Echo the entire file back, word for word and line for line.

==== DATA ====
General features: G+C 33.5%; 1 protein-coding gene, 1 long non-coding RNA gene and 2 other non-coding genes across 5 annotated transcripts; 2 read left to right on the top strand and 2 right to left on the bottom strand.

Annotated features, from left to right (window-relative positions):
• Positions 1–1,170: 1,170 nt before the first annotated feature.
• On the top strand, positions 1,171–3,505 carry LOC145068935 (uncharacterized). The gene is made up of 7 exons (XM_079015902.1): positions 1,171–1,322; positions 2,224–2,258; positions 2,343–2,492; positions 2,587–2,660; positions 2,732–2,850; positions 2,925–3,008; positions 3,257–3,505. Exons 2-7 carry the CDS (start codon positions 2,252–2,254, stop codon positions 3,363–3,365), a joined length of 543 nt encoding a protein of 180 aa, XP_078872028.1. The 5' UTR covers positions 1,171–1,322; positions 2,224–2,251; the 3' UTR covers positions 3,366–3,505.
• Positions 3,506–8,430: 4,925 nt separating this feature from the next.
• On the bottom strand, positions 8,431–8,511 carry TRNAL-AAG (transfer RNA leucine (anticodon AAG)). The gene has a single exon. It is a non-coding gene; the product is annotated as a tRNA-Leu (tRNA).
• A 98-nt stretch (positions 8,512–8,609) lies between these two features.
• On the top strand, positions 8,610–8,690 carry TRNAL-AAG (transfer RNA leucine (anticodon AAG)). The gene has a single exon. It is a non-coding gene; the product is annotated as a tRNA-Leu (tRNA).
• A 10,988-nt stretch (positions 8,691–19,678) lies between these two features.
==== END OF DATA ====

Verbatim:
General features: G+C 33.5%; 1 protein-coding gene, 1 long non-coding RNA gene and 2 other non-coding genes across 5 annotated transcripts; 2 read left to right on the top strand and 2 right to left on the bottom strand.

Annotated features, from left to right (window-relative positions):
• Positions 1–1,170: 1,170 nt before the first annotated feature.
• On the top strand, positions 1,171–3,505 carry LOC145068935 (uncharacterized). The gene is made up of 7 exons (XM_079015902.1): positions 1,171–1,322; positions 2,224–2,258; positions 2,343–2,492; positions 2,587–2,660; positions 2,732–2,850; positions 2,925–3,008; positions 3,257–3,505. Exons 2-7 carry the CDS (start codon positions 2,252–2,254, stop codon positions 3,363–3,365), a joined length of 543 nt encoding a protein of 180 aa, XP_078872028.1. The 5' UTR covers positions 1,171–1,322; positions 2,224–2,251; the 3' UTR covers positions 3,366–3,505.
• Positions 3,506–8,430: 4,925 nt separating this feature from the next.
• On the bottom strand, positions 8,431–8,511 carry TRNAL-AAG (transfer RNA leucine (anticodon AAG)). The gene has a single exon. It is a non-coding gene; the product is annotated as a tRNA-Leu (tRNA).
• A 98-nt stretch (positions 8,512–8,609) lies between these two features.
• On the top strand, positions 8,610–8,690 carry TRNAL-AAG (transfer RNA leucine (anticodon AAG)). The gene has a single exon. It is a non-coding gene; the product is annotated as a tRNA-Leu (tRNA).
• A 10,988-nt stretch (positions 8,691–19,678) lies between these two features.